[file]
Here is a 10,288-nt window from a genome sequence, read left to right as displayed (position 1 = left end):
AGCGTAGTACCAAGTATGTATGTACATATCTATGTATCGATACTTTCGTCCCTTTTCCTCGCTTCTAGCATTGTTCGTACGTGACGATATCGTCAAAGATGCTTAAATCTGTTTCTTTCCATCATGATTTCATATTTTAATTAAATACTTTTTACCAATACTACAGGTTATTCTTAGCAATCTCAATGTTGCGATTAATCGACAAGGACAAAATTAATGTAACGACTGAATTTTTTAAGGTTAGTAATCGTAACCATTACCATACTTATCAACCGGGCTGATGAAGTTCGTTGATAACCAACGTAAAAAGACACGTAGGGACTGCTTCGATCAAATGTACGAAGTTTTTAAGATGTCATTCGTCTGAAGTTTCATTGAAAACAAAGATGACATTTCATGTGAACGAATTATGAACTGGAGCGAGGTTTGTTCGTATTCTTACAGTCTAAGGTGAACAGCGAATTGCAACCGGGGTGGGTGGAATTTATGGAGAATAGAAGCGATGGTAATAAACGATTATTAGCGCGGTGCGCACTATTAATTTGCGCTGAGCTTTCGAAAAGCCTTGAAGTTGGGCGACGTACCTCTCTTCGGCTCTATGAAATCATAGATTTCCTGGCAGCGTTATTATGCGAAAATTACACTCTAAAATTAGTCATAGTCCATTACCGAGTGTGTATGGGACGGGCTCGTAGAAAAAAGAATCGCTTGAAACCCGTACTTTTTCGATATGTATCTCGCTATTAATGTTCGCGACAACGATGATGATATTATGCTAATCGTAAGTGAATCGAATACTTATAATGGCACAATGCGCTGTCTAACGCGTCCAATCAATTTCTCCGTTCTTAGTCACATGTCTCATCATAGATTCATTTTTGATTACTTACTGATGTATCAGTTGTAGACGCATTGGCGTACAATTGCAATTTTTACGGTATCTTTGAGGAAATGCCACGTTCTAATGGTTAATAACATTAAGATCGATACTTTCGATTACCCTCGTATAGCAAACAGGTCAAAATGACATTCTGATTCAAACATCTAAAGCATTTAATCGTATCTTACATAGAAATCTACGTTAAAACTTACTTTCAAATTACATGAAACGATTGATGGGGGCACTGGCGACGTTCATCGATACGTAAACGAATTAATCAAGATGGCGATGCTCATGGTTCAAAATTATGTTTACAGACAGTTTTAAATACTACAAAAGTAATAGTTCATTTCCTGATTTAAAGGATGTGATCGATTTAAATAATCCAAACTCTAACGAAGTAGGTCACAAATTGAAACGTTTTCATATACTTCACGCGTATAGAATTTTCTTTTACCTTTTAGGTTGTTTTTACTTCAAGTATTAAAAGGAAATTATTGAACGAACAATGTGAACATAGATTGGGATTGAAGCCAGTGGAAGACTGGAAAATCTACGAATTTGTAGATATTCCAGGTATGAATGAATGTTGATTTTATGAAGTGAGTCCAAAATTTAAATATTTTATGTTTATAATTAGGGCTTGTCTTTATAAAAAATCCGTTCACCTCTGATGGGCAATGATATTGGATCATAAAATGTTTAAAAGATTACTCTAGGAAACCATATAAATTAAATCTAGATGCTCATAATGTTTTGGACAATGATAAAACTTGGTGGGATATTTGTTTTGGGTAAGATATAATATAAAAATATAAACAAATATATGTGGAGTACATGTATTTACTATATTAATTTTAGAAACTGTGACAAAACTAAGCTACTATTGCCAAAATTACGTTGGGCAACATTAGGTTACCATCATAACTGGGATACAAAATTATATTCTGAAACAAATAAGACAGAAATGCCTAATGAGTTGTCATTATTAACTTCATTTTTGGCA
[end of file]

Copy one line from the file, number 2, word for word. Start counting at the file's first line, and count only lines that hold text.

AGCGTAGTACCAAGTATGTATGTACATATCTATGTATCGATACTTTCGTCCCTTTTCCTCGCTTCTAGCATTGTTCGTACGTGACGATATCGTCAAAGATGCTTAAATCTGTTTCTTTCCATCATGATTTCATATTTTAATTAAATACTTTTTACCAATACTACAGGTTATTCTTAGCAATCTCAATGTTGCGATTAATCGACAAGGACAAAATTAATGTAACGACTGAATTTTTTAAGGTTAGTAATCGTAACCATTACCATACTTATCAACCGGGCTGATGAAGTTCGTTGATAACCAACGTAAAAAGACACGTAGGGACTGCTTCGATCAAATGTACGAAGTTTTTAAGATGTCATTCGTCTGAAGTTTCATTGAAAACAAAGATGACATTTCATGTGAACGAATTATGAACTGGAGCGAGGTTTGTTCGTATTCTTACAGTCTAAGGTGAACAGCGAATTGCAACCGGGGTGGGTGGAATTTATGGAGAATAGAAGCGATGGTAATAAACGATTATTAGCGCGGTGCGCACTATTAATTTGCGCTGAGCTTTCGAAAAGCCTTGAAGTTGGGCGACGTACCTCTCTTCGGCTCTATGAAATCATAGATTTCCTGGCAGCGTTATTATGCGAAAATTACACTCTAAAATTAGTCATAGTCCATTACCGAGTGTGTATGGGACGGGCTCGTAGAAAAAAGAATCGCTTGAAACCCGTACTTTTTCGATATGTATCTCGCTATTAATGTTCGCGACAACGATGATGATATTATGCTAATCGTAAGTGAATCGAATACTTATAATGGCACAATGCGCTGTCTAACGCGTCCAATCAATTTCTCCGTTCTTAGTCACATGTCTCATCATAGATTCATTTTTGATTACTTACTGATGTATCAGTTGTAGACGCATTGGCGTACAATTGCAATTTTTACGGTATCTTTGAGGAAATGCCACGTTCTAATGGTTAATAACATTAAGATCGATACTTTCGATTACCCTCGTATAGCAAACAGGTCAAAATGACATTCTGATTCAAACATCTAAAGCATTTAATCGTATCTTACATAGAAATCTACGTTAAAACTTACTTTCAAATTACATGAAACGATTGATGGGGGCACTGGCGACGTTCATCGATACGTAAACGAATTAATCAAGATGGCGATGCTCATGGTTCAAAATTATGTTTACAGACAGTTTTAAATACTACAAAAGTAATAGTTCATTTCCTGATTTAAAGGATGTGATCGATTTAAATAATCCAAACTCTAACGAAGTAGGTCACAAATTGAAACGTTTTCATATACTTCACGCGTATAGAATTTTCTTTTACCTTTTAGGTTGTTTTTACTTCAAGTATTAAAAGGAAATTATTGAACGAACAATGTGAACATAGATTGGGATTGAAGCCAGTGGAAGACTGGAAAATCTACGAATTTGTAGATATTCCAGGTATGAATGAATGTTGATTTTATGAAGTGAGTCCAAAATTTAAATATTTTATGTTTATAATTAGGGCTTGTCTTTATAAAAAATCCGTTCACCTCTGATGGGCAATGATATTGGATCATAAAATGTTTAAAAGATTACTCTAGGAAACCATATAAATTAAATCTAGATGCTCATAATGTTTTGGACAATGATAAAACTTGGTGGGATATTTGTTTTGGGTAAGATATAATATAAAAATATAAACAAATATATGTGGAGTACATGTATTTACTATATTAATTTTAGAAACTGTGACAAAACTAAGCTACTATTGCCAAAATTACGTTGGGCAACATTAGGTTACCATCATAACTGGGATACAAAATTATATTCTGAAACAAATAAGACAGAAATGCCTAATGAGTTGTCATTATTAACTTCATTTTTGGCA